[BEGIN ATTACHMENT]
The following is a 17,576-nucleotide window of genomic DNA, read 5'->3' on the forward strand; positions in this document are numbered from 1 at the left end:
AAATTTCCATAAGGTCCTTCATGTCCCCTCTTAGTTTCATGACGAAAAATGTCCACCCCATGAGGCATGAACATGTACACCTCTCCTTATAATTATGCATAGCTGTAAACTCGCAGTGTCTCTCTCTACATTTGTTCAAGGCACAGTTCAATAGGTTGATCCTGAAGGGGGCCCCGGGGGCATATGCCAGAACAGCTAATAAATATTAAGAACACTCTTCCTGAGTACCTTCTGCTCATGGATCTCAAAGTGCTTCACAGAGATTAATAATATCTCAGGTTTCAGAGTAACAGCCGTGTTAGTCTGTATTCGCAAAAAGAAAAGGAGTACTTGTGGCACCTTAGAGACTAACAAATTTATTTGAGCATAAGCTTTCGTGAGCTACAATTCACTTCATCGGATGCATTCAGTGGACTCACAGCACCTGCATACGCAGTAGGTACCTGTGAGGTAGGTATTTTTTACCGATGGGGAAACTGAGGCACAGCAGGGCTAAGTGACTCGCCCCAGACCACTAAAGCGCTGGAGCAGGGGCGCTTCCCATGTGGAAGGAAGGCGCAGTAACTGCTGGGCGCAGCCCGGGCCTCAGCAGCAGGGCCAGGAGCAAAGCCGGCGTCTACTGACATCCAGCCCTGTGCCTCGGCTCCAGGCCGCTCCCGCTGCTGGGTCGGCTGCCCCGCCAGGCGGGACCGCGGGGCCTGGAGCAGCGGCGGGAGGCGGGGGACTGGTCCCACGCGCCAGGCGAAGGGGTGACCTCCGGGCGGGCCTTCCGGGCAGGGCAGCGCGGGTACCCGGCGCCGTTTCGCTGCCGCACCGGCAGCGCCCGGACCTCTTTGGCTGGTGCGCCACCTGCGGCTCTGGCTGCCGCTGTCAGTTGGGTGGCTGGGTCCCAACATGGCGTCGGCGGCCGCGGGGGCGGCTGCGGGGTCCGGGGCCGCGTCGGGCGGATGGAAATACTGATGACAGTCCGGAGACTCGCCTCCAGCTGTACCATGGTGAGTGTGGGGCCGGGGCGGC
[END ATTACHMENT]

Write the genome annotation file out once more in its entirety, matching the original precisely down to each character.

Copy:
The following is a 17,576-nucleotide window of genomic DNA, read 5'->3' on the forward strand; positions in this document are numbered from 1 at the left end:
AAATTTCCATAAGGTCCTTCATGTCCCCTCTTAGTTTCATGACGAAAAATGTCCACCCCATGAGGCATGAACATGTACACCTCTCCTTATAATTATGCATAGCTGTAAACTCGCAGTGTCTCTCTCTACATTTGTTCAAGGCACAGTTCAATAGGTTGATCCTGAAGGGGGCCCCGGGGGCATATGCCAGAACAGCTAATAAATATTAAGAACACTCTTCCTGAGTACCTTCTGCTCATGGATCTCAAAGTGCTTCACAGAGATTAATAATATCTCAGGTTTCAGAGTAACAGCCGTGTTAGTCTGTATTCGCAAAAAGAAAAGGAGTACTTGTGGCACCTTAGAGACTAACAAATTTATTTGAGCATAAGCTTTCGTGAGCTACAATTCACTTCATCGGATGCATTCAGTGGACTCACAGCACCTGCATACGCAGTAGGTACCTGTGAGGTAGGTATTTTTTACCGATGGGGAAACTGAGGCACAGCAGGGCTAAGTGACTCGCCCCAGACCACTAAAGCGCTGGAGCAGGGGCGCTTCCCATGTGGAAGGAAGGCGCAGTAACTGCTGGGCGCAGCCCGGGCCTCAGCAGCAGGGCCAGGAGCAAAGCCGGCGTCTACTGACATCCAGCCCTGTGCCTCGGCTCCAGGCCGCTCCCGCTGCTGGGTCGGCTGCCCCGCCAGGCGGGACCGCGGGGCCTGGAGCAGCGGCGGGAGGCGGGGGACTGGTCCCACGCGCCAGGCGAAGGGGTGACCTCCGGGCGGGCCTTCCGGGCAGGGCAGCGCGGGTACCCGGCGCCGTTTCGCTGCCGCACCGGCAGCGCCCGGACCTCTTTGGCTGGTGCGCCACCTGCGGCTCTGGCTGCCGCTGTCAGTTGGGTGGCTGGGTCCCAACATGGCGTCGGCGGCCGCGGGGGCGGCTGCGGGGTCCGGGGCCGCGTCGGGCGGATGGAAATACTGATGACAGTCCGGAGACTCGCCTCCAGCTGTACCATGGTGAGTGTGGGGCCGGGGCGGC